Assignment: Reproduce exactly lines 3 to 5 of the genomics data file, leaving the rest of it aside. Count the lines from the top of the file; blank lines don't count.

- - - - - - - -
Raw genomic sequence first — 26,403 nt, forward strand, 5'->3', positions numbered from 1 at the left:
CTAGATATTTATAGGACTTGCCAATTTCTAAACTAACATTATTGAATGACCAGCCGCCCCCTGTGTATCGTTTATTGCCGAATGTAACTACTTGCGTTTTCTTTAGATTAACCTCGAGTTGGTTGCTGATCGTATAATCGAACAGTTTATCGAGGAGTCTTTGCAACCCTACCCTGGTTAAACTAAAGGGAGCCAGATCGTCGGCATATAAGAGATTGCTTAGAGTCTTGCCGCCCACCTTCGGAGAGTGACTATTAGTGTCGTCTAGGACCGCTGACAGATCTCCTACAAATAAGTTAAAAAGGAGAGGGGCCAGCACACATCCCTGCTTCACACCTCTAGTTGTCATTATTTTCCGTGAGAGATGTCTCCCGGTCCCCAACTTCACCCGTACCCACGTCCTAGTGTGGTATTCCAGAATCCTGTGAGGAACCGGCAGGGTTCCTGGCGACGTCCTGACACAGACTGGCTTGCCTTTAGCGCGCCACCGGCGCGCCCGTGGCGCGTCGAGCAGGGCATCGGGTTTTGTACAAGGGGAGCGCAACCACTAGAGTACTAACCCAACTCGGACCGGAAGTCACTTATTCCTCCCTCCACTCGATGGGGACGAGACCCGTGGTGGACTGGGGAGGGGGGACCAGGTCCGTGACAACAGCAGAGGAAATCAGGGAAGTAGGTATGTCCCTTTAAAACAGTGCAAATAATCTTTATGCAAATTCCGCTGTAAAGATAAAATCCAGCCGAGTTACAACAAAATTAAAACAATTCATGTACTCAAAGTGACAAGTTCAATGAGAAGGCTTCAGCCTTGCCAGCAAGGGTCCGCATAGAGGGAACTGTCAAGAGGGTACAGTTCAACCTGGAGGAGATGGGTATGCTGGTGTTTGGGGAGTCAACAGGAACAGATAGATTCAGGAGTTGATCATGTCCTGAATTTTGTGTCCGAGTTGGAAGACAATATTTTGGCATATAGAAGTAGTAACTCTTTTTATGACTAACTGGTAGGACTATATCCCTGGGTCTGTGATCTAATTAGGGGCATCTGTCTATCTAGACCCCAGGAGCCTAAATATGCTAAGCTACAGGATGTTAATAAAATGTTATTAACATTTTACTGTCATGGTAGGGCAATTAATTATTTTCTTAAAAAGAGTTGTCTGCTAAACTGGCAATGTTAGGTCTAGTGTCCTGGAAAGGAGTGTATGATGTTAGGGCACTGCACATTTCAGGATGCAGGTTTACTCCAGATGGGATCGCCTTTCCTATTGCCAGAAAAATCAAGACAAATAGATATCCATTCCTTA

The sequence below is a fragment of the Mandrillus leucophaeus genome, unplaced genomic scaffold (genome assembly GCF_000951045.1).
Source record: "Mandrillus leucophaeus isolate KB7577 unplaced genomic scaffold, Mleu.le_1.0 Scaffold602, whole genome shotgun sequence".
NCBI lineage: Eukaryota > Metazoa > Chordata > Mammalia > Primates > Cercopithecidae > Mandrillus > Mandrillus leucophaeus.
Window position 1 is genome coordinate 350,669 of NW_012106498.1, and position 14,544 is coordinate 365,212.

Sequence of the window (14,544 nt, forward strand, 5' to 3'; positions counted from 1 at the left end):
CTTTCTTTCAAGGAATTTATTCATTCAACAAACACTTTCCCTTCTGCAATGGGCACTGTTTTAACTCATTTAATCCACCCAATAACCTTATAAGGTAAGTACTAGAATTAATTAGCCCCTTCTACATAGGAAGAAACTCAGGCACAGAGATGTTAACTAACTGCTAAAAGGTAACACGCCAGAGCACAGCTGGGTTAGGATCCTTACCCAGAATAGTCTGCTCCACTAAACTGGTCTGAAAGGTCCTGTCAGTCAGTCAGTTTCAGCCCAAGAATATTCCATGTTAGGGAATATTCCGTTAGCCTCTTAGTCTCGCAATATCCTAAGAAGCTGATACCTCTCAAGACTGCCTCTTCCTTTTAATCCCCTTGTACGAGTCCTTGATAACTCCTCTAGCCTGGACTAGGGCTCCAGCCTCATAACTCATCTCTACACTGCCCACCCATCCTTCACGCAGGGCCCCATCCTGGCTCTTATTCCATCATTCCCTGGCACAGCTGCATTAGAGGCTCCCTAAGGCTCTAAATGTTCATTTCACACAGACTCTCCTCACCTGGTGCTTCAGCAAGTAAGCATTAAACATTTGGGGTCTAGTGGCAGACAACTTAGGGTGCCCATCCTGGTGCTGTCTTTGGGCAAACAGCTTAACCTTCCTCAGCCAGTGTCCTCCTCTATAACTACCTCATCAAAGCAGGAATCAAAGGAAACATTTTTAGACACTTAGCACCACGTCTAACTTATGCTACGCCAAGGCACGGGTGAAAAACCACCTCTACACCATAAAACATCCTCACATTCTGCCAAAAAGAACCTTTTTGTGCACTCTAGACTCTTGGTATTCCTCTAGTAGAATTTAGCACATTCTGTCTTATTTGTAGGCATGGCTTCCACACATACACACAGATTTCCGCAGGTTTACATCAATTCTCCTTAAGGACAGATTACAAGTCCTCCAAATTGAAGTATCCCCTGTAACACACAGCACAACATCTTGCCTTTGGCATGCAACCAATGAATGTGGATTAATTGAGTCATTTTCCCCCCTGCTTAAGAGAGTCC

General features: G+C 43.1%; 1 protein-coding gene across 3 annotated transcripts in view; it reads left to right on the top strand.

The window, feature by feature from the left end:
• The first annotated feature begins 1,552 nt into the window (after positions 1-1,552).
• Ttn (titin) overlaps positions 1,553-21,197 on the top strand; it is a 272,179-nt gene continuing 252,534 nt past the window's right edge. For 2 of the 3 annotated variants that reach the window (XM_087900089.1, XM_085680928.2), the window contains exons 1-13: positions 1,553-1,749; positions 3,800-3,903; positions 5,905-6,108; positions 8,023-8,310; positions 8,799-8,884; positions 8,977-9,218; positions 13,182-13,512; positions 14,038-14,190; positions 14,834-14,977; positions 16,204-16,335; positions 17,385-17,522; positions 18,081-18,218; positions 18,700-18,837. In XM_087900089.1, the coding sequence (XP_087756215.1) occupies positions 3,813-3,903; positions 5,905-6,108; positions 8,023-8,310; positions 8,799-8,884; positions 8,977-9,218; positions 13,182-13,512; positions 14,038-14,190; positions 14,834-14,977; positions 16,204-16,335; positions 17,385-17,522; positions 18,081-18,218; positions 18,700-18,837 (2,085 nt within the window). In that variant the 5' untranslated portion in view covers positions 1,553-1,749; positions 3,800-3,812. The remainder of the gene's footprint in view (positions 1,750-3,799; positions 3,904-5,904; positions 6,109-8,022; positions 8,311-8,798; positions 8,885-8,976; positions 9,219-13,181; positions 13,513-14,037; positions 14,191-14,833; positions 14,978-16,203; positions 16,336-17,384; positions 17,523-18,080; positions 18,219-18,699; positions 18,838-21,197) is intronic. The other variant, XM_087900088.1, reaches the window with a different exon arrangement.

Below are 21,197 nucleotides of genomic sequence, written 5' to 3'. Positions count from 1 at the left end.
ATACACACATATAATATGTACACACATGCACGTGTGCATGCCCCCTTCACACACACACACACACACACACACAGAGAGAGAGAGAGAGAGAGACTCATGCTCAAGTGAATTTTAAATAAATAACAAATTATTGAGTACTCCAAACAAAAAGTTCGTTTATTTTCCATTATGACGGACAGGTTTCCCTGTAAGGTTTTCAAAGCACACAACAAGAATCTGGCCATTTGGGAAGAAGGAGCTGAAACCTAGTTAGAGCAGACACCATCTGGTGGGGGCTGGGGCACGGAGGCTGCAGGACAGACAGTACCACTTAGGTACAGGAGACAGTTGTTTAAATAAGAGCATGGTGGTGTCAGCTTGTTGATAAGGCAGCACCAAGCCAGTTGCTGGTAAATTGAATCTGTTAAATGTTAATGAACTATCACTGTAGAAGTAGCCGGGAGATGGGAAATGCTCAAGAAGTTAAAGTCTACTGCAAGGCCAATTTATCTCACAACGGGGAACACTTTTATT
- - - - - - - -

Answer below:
The sequence below is a fragment of the Mandrillus leucophaeus genome, unplaced genomic scaffold (genome assembly GCF_000951045.1).
Source record: "Mandrillus leucophaeus isolate KB7577 unplaced genomic scaffold, Mleu.le_1.0 Scaffold602, whole genome shotgun sequence".
NCBI lineage: Eukaryota > Metazoa > Chordata > Mammalia > Primates > Cercopithecidae > Mandrillus > Mandrillus leucophaeus.